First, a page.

Anyway, thanks for helping me get this one sorted guys.
 

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No you're right. The solution to this issue a router. I bought that bit and will use it with my cheapie hand-held router.

I've just had so little experience using my router that it didn't dawn on me that a router with some kind of bit is definitely the way to go here. I just thought maybe there was something else out there that I hadn't seen before.

But nope, this job needs a router and a bit I've never seen before until today.

Anyway, thanks for helping me get this one sorted guys.
I would practice on some scrap first to get a feel
For it.
 
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You need to make a template first with that bit.
 

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Trace the outline of that bracket then clamp a straight edge to the work piece that is offset enough to account for your router base. Run the router along the straight edge and stop when you've traveled as far as you need. Move the straight edge over and repeat until you've removed enough material. You can always clamp a second straight edge or piece of material to act as a stop so you don't travel too far.
 

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Discussion Starter · #15 ·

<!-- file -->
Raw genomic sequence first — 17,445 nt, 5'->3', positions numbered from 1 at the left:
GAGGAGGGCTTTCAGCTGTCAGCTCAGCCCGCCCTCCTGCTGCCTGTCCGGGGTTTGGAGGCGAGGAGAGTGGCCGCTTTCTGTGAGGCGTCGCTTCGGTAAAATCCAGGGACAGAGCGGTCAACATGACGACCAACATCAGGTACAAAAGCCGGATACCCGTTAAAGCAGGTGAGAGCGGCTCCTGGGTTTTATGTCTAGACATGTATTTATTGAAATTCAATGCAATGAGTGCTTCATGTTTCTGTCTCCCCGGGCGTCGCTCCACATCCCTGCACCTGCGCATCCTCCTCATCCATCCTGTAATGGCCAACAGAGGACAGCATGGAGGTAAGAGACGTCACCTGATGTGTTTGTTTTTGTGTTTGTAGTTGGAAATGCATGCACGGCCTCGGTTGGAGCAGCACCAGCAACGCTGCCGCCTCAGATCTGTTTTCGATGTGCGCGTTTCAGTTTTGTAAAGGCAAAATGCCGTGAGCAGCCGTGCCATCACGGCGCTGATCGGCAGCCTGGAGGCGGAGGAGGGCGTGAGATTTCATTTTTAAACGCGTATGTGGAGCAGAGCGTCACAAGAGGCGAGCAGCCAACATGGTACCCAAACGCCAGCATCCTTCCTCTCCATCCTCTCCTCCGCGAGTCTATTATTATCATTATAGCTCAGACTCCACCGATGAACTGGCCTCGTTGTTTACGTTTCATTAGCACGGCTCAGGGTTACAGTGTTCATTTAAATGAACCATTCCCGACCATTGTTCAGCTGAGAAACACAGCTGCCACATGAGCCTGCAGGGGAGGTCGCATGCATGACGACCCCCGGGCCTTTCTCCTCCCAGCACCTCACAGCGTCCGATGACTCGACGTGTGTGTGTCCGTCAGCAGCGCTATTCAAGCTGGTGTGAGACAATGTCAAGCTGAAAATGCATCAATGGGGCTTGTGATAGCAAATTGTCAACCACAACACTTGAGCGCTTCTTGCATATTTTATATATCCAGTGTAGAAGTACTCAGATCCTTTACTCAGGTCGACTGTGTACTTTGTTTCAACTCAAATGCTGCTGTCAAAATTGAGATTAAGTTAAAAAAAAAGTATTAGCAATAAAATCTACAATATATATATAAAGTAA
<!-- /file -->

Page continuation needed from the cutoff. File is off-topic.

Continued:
Trace the outline of that bracket then clamp a straight edge to the work piece that is offset enough to account for your router base. Run the router along the straight edge and stop when you've traveled as far as you need. Move the straight edge over and repeat until you've removed enough material. You can always clamp a second straight edge or piece of material to act as a stop so you don't travel too far.
Right on I'll do that. Thanks for the guidance.
 

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No you're right. The solution to this issue a router. I bought that bit and will use it with my cheapie hand-held router.

I've just had so little experience using my router that it didn't dawn on me that a router with some kind of bit is definitely the way to go here. I just thought maybe there was something else out there that I hadn't seen before.

But nope, this job needs a router and a bit I've never seen before until today.

Anyway, thanks for helping me get this one sorted guys.
Oh OK...I get it now.